SPONSORED:

Sen.-elect Tuberville suggests he'll back effort on challenge Electoral College vote

Sen.-elect Tommy Tuberville (R-Ala.) indicated in a video that surfaced Thursday that that he thinks the Senate should support a challenge to the results of the Electoral College, which certified President-elect Joe BidenJoe BidenAzar in departure letter says Capitol riot threatens to 'tarnish' administration's accomplishments House Democrats introduce measures to oppose Trump's bomb sale to Saudis On The Money: Retail sales drop in latest sign of weakening economy | Fast-food workers strike for minimum wage | US officials raise concerns over Mexico's handling of energy permits MORE’s victory this week.

Tuberville suggested he would back a challenge Rep. Mo BrooksMorris (Mo) Jackson BrooksTrust between lawmakers reaches all-time low after Capitol riots Biden's new challenge: Holding Trump accountable Mo Brooks defends comments at pro-Trump rally after 'vicious and scurrilous' attacks MORE (R-Ala.) has vowed to bring against the vote. If a senator joins Brooks, it would require the House and Senate to debate and then vote on the issue.

“You see what’s coming. You’ve been reading about it in the House. We’re going to have to do it in the Senate,” Tuberville said in the video taken by liberal activist Lauren Windsor at a rally for Sens. Kelly LoefflerKelly LoefflerNikki Haley unveils PAC ahead of possible 2024 White House bid McConnell has said he thinks Trump committed impeachable offenses: report Top Republican congressional aide resigns, rips GOP lawmakers who objected to Biden win MORE (R-Ga.) and David PerdueDavid PerdueNikki Haley unveils PAC ahead of possible 2024 White House bid McConnell has said he thinks Trump committed impeachable offenses: report Trump's legacy is discord and division MORE (R-Ga.) in Georgia.

ADVERTISEMENT

It appeared that Tuberville believed he was speaking with another rallygoer rather than a liberal activist, and Windsor asked the senator-elect what he could do to “fight to make this election right.” The video was taken Wednesday night.

Tuberville's campaign did not immediately respond to a request from comment from The Hill, but earlier this week Tuberville's campaign chairman had said that the senator-elect might back the Brooks effort.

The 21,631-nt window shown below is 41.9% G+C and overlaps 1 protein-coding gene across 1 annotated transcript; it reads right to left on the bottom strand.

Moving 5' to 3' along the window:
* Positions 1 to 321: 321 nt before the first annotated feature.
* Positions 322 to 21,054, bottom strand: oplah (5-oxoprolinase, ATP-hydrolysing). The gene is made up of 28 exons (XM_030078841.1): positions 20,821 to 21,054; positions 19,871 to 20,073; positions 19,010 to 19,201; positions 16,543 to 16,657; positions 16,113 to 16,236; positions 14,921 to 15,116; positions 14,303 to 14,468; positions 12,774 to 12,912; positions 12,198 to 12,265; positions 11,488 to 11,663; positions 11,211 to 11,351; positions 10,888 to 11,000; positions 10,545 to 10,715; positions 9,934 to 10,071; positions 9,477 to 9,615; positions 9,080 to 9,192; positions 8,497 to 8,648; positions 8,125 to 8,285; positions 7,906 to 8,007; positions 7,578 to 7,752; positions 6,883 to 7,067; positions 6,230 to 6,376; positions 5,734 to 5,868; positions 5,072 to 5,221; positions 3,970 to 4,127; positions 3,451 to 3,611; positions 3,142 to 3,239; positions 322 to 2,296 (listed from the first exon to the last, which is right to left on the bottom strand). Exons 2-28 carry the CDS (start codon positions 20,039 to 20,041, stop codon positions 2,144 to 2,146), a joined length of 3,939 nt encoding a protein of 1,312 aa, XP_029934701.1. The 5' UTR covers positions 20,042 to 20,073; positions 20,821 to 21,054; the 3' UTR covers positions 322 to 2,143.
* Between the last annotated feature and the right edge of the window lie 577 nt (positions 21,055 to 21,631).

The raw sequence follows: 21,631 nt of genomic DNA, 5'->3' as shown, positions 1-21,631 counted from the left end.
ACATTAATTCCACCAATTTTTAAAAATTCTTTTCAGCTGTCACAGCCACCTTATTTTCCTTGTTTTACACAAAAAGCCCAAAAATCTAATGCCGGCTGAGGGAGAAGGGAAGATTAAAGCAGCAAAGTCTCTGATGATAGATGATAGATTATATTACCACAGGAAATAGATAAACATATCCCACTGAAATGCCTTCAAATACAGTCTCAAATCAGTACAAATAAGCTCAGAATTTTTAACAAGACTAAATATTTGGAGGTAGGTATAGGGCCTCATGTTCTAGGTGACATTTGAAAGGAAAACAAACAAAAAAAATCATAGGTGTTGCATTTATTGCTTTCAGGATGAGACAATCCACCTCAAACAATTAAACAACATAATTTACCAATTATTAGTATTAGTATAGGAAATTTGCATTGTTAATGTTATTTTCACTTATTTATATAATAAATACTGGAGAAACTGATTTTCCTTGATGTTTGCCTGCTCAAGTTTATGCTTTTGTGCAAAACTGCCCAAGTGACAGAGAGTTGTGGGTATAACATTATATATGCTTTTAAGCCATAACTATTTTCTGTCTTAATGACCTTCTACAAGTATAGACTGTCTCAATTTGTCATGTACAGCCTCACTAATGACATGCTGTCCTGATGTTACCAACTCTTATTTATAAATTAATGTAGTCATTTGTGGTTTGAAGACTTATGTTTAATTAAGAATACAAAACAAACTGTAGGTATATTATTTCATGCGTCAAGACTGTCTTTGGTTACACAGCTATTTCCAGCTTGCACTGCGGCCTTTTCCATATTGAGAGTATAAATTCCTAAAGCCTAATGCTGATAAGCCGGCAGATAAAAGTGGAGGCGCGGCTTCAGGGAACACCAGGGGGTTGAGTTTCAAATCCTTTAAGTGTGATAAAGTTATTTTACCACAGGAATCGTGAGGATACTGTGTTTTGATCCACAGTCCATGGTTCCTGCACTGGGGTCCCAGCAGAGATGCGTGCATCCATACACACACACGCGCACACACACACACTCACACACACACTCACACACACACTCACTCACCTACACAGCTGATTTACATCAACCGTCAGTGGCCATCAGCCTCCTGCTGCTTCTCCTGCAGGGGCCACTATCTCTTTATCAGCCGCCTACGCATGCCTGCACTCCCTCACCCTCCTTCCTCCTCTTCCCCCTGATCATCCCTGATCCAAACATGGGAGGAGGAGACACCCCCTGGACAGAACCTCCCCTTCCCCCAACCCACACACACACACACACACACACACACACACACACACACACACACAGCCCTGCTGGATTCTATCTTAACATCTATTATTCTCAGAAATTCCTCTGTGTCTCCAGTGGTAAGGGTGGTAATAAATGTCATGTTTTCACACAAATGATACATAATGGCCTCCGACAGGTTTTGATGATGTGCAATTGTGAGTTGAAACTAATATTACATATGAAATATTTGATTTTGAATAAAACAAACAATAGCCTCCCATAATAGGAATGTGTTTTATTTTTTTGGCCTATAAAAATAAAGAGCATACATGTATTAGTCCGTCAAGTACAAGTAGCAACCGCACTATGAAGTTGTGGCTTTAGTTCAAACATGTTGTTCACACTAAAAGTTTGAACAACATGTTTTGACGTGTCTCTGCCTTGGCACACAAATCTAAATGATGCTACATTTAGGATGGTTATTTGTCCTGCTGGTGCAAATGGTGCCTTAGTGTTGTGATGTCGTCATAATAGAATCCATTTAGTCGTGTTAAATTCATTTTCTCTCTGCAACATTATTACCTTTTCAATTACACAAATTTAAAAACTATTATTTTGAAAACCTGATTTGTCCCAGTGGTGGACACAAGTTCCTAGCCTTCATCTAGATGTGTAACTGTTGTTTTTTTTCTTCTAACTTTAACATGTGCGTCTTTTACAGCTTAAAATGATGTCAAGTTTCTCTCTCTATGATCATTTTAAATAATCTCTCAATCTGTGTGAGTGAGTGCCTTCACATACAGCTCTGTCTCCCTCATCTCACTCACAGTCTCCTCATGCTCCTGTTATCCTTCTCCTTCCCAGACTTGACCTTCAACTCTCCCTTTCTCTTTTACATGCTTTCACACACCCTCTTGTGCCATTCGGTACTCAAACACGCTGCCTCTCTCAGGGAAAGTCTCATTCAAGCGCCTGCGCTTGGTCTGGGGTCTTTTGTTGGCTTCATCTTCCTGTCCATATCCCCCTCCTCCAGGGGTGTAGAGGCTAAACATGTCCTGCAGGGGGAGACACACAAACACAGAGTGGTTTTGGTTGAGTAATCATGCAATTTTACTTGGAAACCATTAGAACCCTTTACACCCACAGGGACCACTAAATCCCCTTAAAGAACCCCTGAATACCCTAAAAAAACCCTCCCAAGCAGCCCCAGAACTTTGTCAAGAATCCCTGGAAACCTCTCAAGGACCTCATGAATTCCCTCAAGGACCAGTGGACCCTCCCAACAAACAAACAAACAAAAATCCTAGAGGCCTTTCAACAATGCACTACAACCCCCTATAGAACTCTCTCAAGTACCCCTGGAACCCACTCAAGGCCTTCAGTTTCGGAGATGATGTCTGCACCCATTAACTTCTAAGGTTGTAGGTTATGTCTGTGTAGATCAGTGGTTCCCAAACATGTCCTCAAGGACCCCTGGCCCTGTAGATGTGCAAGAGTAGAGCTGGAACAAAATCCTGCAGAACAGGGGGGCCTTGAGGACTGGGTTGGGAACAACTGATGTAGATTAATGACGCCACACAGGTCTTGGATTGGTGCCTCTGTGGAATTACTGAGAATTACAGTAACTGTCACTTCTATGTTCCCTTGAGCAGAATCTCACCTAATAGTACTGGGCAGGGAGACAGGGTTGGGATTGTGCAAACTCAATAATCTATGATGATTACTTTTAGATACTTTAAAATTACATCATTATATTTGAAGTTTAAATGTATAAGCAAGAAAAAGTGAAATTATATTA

ADVERTISEMENT

“I think that he [Tuberville] and Ted CruzRafael (Ted) Edward CruzCruz, Cornyn to attend Biden inauguration For platform regulation Congress should use a European cheat sheet Former GOP congressman says he's leaving party: 'This has become a cult' MORE are the two best candidates to do this,” said Stan McDonald, Tuberville’s campaign chairman, during an interview on WVNN-radio in Huntsville on Tuesday. “I don’t know yet if or when he will do this. He’s very seriously considering it.”

Senate Majority Leader Mitch McConnellAddison (Mitch) Mitchell McConnellPelosi mum on when House will send impeachment article to Senate Democratic senator: COVID-19 relief is priority over impeachment trial The Hill's Morning Report - Biden asks Congress to expand largest relief response in U.S. history MORE (R-Ky.) pleaded with Republican senators this week to dismiss the drive to challenge the results, which has been spearheaded by Brooks. McConnell indicated that forcing a debate would ultimately lead to a contentious vote to swat away the challenge, which would divide Republicans from President TrumpDonald TrumpCIA chief threatened to resign over push to install Trump loyalist as deputy: report Azar in departure letter says Capitol riot threatens to 'tarnish' administration's accomplishments Justice Dept. argues Trump should get immunity from rape accuser's lawsuit MORE, who remains wildly popular with the GOP base despite his loss.

“I think that there was encouragement on the phone for us to accept the result, as much as it's not what we, you know, would have envisioned for the next four years, and to try to do what's best for American people, which is to look forward,” Sen. Shelley Moore CapitoShelley Wellons Moore CapitoMcConnell about to school Trump on political power for the last time GOP senator: Trump rhetoric on election fraud 'certainly not helpful' in Georgia Senate GOP opposition grows to objecting to Electoral College results MORE (R-W.Va.) said after a conference call with McConnell.

If the vote took place, it would not change the outcome of the election as there is not enough support in the House or Senate for it to be successful.

Trump and his allies have launched a sprawling legal campaign to overturn the election results on claims that widespread voter fraud cost him reelection. But virtually all of the lawsuits have been thrown out, at times by Trump-appointed judges, for lack of evidence or standing. 

ADVERTISEMENT

“We got to grab a hold and hold on. We have no choice. Listen to me now, we have no choice but to win this election. They’re going to try to steal it, they’re going to try to buy it, they’re going to do everything they can, lie, cheat, steal to win this election, like they did in the presidential election,” Tuberville told the rally crowd in Georgia.

Sen. John ThuneJohn Randolph ThuneFor platform regulation Congress should use a European cheat sheet Streamlining the process of prior authorization for medical and surgical procedures McConnell about to school Trump on political power for the last time MORE (S.D.), the No. 2 Senate Republican, told reporters Thursday he hopes Tuberville does not vote to have a debate on the Electoral College, saying, “it’s time ... to move on.”

“The fact of the matter is that’s been litigated over and over... it’s time to be done with this,” Thune said. “I would hope that we wouldn’t have members of the Senate who would decide that that makes sense. I don’t think it’s a good decision right now and I don’t think it’s good for the country.”

Jordain Carney contributed to this report.